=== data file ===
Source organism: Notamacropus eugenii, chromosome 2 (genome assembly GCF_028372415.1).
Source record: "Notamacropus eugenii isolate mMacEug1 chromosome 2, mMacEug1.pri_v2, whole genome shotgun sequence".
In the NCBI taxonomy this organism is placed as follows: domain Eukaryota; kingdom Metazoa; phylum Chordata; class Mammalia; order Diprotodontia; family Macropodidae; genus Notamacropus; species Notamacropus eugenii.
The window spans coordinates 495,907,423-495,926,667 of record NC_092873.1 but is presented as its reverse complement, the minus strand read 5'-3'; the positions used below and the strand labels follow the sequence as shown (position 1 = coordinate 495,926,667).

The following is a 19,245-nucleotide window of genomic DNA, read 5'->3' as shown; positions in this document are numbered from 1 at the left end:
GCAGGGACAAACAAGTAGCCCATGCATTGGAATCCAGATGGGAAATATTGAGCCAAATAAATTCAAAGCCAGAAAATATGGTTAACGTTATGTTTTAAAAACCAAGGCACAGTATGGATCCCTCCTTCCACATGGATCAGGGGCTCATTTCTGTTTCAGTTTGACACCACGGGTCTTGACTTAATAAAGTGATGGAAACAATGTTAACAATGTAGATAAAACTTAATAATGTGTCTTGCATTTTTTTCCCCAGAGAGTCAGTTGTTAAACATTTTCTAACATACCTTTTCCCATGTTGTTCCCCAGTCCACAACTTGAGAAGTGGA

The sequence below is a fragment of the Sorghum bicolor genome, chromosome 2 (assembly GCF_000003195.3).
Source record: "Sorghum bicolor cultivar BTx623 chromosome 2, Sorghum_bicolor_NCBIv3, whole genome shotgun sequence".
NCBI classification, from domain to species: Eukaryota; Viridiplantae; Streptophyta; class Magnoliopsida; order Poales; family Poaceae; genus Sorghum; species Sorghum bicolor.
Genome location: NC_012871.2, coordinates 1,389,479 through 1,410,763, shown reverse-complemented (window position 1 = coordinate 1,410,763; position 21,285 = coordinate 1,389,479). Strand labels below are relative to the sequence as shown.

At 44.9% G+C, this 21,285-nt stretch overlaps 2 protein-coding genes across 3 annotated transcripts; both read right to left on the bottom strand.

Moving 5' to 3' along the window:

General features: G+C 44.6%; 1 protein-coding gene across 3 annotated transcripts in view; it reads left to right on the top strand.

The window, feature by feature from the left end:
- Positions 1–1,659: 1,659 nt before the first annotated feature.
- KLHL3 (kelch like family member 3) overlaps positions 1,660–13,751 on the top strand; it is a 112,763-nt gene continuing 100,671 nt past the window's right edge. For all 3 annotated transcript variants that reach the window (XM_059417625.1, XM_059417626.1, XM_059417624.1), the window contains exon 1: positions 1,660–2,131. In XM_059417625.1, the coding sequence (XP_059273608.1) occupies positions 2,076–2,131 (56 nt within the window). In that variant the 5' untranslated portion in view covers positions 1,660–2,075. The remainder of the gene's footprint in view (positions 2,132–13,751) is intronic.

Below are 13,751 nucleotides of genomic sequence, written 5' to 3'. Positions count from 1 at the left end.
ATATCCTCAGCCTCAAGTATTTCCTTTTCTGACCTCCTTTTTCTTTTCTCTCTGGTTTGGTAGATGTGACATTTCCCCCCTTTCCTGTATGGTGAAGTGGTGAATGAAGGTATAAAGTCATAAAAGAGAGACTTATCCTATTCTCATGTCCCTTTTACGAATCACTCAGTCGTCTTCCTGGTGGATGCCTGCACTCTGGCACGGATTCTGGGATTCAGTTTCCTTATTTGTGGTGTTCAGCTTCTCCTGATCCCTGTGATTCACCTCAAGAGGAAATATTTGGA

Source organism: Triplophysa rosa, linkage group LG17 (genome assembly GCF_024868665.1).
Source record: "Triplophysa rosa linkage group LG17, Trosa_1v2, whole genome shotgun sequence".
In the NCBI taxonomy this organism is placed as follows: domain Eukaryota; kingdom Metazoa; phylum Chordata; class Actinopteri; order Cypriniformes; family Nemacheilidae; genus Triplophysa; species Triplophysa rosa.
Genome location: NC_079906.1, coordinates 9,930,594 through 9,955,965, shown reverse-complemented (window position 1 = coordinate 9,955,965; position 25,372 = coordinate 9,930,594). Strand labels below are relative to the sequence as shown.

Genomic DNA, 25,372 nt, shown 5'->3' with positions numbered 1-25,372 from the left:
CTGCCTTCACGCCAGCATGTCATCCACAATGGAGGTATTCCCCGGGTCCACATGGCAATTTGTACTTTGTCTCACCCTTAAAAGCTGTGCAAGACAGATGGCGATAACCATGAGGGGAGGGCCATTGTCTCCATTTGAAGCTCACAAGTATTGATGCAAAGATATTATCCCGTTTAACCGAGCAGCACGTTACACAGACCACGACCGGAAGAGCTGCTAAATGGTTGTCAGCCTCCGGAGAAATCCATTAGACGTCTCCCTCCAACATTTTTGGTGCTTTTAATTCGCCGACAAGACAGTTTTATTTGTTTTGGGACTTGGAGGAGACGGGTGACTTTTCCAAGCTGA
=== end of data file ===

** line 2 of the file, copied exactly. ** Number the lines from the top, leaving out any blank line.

Source record: "Notamacropus eugenii isolate mMacEug1 chromosome 2, mMacEug1.pri_v2, whole genome shotgun sequence".